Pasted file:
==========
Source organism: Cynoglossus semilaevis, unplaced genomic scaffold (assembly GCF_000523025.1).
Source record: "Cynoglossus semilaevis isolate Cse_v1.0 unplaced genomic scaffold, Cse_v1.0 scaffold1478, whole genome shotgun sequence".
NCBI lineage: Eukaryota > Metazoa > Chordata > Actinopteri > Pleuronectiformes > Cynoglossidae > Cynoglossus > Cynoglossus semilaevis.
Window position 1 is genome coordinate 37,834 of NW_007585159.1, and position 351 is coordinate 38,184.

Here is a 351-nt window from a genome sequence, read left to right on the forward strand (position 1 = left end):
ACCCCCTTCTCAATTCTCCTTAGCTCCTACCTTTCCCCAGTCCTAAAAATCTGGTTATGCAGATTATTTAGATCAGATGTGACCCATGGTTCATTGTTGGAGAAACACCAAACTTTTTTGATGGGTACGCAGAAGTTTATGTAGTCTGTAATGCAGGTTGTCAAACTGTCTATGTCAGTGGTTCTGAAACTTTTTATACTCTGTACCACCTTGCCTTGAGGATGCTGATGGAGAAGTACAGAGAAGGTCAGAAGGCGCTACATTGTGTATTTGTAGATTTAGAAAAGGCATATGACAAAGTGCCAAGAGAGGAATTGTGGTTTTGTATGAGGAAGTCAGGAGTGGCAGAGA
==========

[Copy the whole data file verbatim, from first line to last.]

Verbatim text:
Source organism: Cynoglossus semilaevis, unplaced genomic scaffold (assembly GCF_000523025.1).
Source record: "Cynoglossus semilaevis isolate Cse_v1.0 unplaced genomic scaffold, Cse_v1.0 scaffold1478, whole genome shotgun sequence".
NCBI lineage: Eukaryota > Metazoa > Chordata > Actinopteri > Pleuronectiformes > Cynoglossidae > Cynoglossus > Cynoglossus semilaevis.
Window position 1 is genome coordinate 37,834 of NW_007585159.1, and position 351 is coordinate 38,184.

Here is a 351-nt window from a genome sequence, read left to right on the forward strand (position 1 = left end):
ACCCCCTTCTCAATTCTCCTTAGCTCCTACCTTTCCCCAGTCCTAAAAATCTGGTTATGCAGATTATTTAGATCAGATGTGACCCATGGTTCATTGTTGGAGAAACACCAAACTTTTTTGATGGGTACGCAGAAGTTTATGTAGTCTGTAATGCAGGTTGTCAAACTGTCTATGTCAGTGGTTCTGAAACTTTTTATACTCTGTACCACCTTGCCTTGAGGATGCTGATGGAGAAGTACAGAGAAGGTCAGAAGGCGCTACATTGTGTATTTGTAGATTTAGAAAAGGCATATGACAAAGTGCCAAGAGAGGAATTGTGGTTTTGTATGAGGAAGTCAGGAGTGGCAGAGA